Monday, June 27, 2016

Consciousness (For Sale)

Image result for mind

- You know, I think you and me both have had enough of politics. Remember the times we met each other and one said to the other, 'Let’s go to a café and philosophize?' We were young. We’re still young. Let’s go to a café and philosophize.

                 * * *

- The human species is contemptible, wouldn’t you say?*
- That’s how you want to start?
- I’ll tell you what I mean. We're not to talk about politics. Could something be further from politics than philosophy of mind and body, of the connection between the two?
- I suspect you’re going to tell me there’s politics there too.
- If we think we're all machines isn't it more likely we’ll accept an economic program that demands we see ourselves as workers in a system of work that has its own mechanical form independent of us? But we agreed to leave politics out of it today.
- You got some politics in. Go on.
- What kind of person is a lifelong student of Buddhism but at the same time is a proponent of the idea that our bodies are machines, and what goes on in our consciousness is formally similar to what happens in the body and is in a circular causal relation to it, body affecting consciousness and consciousness affecting body?
- The neuroscientist/philosopher Franscisco Varela** from Chile. He worked in Paris until he died in 2001. As far as I can understand he believed we were special kinds of machines that were capable of caring about other machines like ourselves, which caring he called intersubjectivity. Our consciousness is inextricably entangled with that of others.
- And what is consciousness?
- Thinking that had the shape of what went on with the machine of the body.
- So mind is a machine for thinking "about" or shadowing what happens in the body which is connected to the body in such a way that the thinking changes what the body does.
- Yes.
- I take it that mind must be a summary of the body, and it is that summary that effects the physical changes.
- Yes.
- But the mind shares a form with the body.
- Yes.
- But does not share the summary?
- Well, it does. It’s just that that summary is the mind.
- How is a logical, narrative relation like summary anything like consciousness? A thought is not like a neuron, or a brain region, or a bodily interaction with the world.
- Our consciousness is said to be nothing more than a logical relation, a system of relations between parts the brain and body. Yet it is obviously not. We agreed not to talk about politics. So explain, in some other way this absurdity.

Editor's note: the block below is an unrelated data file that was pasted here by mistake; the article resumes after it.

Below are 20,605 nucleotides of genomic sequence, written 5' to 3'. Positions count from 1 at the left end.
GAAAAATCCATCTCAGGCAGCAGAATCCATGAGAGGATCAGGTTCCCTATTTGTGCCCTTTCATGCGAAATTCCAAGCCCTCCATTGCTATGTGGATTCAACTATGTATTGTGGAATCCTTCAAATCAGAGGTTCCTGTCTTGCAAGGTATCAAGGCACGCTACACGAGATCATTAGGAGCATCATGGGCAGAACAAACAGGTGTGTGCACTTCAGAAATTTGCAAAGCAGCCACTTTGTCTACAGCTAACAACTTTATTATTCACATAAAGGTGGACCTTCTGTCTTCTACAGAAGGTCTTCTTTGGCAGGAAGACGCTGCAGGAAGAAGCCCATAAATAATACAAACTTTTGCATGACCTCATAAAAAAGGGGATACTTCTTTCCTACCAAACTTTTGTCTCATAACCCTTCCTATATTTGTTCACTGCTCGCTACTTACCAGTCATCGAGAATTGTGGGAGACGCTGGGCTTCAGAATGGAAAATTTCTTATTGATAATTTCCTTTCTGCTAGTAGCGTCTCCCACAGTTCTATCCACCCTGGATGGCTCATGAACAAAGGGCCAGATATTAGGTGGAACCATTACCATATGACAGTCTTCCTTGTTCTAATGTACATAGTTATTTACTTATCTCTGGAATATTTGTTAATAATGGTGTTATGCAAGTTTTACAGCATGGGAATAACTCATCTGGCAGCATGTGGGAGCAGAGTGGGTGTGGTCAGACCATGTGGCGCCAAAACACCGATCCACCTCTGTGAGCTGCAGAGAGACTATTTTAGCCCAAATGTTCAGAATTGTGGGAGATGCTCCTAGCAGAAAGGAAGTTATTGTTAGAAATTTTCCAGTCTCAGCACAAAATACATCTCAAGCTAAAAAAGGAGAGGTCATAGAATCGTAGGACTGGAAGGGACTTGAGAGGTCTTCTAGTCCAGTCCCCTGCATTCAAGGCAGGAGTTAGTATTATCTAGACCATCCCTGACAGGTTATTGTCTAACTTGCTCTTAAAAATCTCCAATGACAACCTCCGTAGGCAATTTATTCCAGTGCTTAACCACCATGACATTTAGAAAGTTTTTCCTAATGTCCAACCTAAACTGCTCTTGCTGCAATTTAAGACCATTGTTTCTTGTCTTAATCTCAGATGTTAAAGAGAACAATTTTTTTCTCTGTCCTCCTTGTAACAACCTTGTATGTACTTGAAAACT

- Are you happy now? With this conversation?
- Yes.
- We’re freely considering this subject, this problem. Nothing is in our way. Varela went deep, we’re going to follow him and perhaps go deeper. Varela saw life as a system of self creation, self maintenance, in response to the world and its disruptions. A living thing changes the world in responding to it, and changes itself in response. Even if we use language and give something in the world a name, once it has a name we change in relation to it, and if it is also capable of response it will change in response to our own change. Because we and the world are constantly in change and changing each other, a definition of ourselves and the world as things does not work.
- We define ourselves as regularities of responsive action. As systems. The way our thoughts and feelings follow each other in consciousness seems to follow what happens in the body in a systematic way.
- That is Varela’s view, with the addition that consciousness exerts a power over the body in its role in the system as summary.
- But that doesn’t make any sense. If the summary is already in the body what is consciousness for? And if it isn’t already in the body, where else could it be?
- Nowhere.
- Buddhist nowhere?
- Buddhist nowhere. In Verela's systematic explanation where we are always responding to the world and the world responding to us, we have no clear definition as things, nor are there things in the world.
- So experience of meditation reduces experience to system, and system exists in the body which is not a thing just like mind is not a thing. Mind and body are identified, system to system.
- Except that consciousness looks to us nothing like the body.
- We are deceived, Buddhist fashion, by illusions. What do you think?
- I think it's all politics.
- You do, do you? Alright then, I’ll issue an exemption. Talk.
- What interests me is why the very smart, very philosophical Varela chose to start from machines but didn’t go into the question of what a machine is.
- What is a machine?
- A machine is an arrangement of parts, of things...
- Which Varela says are not real.